Gold & Goblins audience segmentation secrets
Let’s now talk about practical use of mediation using one of our hit games – Gold & Goblins – as an example. Part of what helped us achieve great results was the ad monetisation managers team. They developed a custom approach towards audience segmentation, which allowed us to sell the most relevant users to specific ad networks. Of course, we could still use the classic method, dividing the audience by country. However, we would like our partners’ games to make progressively more money for them. That’s why ad monetisation managers select a specific approach for every game.
Before we begin dividing the audience in detail, we need to acquire a certain number of users and impressions, so at first, only geo-based segmentation is used for new projects. After we collect and analyse the data, ad monetisation managers separate the largest countries, with the majority of the audience, such as the US or India. For them, we create separate waterfalls with suitable networks. However, in those countries, there can be both fairly expensive users, as well as those who pay less, so we also divide the audience by its value.
This helps us increase the competition between advertising and bidding networks and sell users at higher prices. Thus, segmentation helped us increase AppQuantum’s revenue and profit for each user, which is what we see in the case of Gold & Goblins. Of course, not all projects need more detailed segmentation. Smaller games and projects in testing will do fine with geo alone.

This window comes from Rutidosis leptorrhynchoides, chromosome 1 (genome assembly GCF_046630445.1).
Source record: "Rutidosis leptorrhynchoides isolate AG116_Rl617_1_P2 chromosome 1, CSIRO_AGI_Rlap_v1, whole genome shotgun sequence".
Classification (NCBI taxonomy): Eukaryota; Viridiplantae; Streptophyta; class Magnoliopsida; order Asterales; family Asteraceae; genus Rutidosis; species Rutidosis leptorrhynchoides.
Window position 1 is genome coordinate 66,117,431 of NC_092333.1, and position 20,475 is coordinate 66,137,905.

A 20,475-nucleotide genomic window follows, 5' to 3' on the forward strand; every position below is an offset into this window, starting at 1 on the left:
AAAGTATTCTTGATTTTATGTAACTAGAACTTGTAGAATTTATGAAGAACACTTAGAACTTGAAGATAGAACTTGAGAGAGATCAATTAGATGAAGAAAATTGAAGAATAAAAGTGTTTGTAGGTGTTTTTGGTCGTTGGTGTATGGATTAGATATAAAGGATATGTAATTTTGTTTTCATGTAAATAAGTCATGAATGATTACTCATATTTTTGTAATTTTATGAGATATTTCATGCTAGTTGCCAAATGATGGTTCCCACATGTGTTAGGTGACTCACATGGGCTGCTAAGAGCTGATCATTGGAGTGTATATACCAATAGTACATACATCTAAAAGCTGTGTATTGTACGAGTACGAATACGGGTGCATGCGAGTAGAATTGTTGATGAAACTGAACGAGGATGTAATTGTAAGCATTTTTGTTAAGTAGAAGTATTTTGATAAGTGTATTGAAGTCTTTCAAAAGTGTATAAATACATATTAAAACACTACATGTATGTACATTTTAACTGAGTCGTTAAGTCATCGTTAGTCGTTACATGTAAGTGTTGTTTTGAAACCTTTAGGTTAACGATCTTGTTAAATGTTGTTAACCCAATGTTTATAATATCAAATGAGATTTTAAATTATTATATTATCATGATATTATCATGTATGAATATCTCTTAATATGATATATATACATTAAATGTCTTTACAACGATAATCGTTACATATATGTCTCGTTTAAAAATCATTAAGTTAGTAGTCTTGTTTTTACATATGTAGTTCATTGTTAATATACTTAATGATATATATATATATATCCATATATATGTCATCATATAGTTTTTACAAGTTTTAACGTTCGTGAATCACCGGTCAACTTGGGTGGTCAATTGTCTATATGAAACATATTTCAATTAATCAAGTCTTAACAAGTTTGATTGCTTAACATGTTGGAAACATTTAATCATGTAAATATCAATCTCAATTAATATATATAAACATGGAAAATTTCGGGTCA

Our mediation team achieved success quickly with Gold & Goblins, but not immediately. First, the DAU (Daily Average User) and ad impression numbers rose, the audience became more diverse. At this stage, the ad monetisation managers implemented segmentation based on user value and ran a lot of tests to fine-tune this approach. Unfortunately, technical issues were discovered in the process, which didn’t let our internal segmentation service and its analytics database work properly. The team spent 2-3 months fixing all that. Afterwards, however, ad monetisation managers saw that CPM and revenue per user that watched the ad both increased: by 14-20 per cent and 12-20 per cent respectively.
So we’ve already divided the audience by country and value, but that’s not enough. Sometimes you can’t put a user into the right waterfall, or some limitations from networks are in place (long waiting times, technical issues, etc). There will always be situations outside our control, but the processes we can influence, the mediation team continues to improve.
Fact: the more users you have, the more diverse your audience will be (by gender, age, paying ability, etc). However, there is some nuance to this. If you buy traffic for 1 billion people in India, you won’t get a lot of benefit out of it. In AppQuantum 42.5 per cent of the audience is in Tier-1 countries, another 4.8 per cent from Korea and Japan. We know precisely who our users are and how to work with them. The ceiling in our waterfalls lately has risen to $800 per 1,000 impressions.
Unfortunately, soon all ad networks will likely switch to bidding. Until then we try to make as much money as possible, competing for impressions in hybrid waterfalls and segmenting our audience more and more. AppQuantum’s expertise at mediation is at a high level at all times and even bidding networks will not make us back down. We offer advertisers the users they look for and give them access to audiences among which potential consumers will see their products. See for yourself how.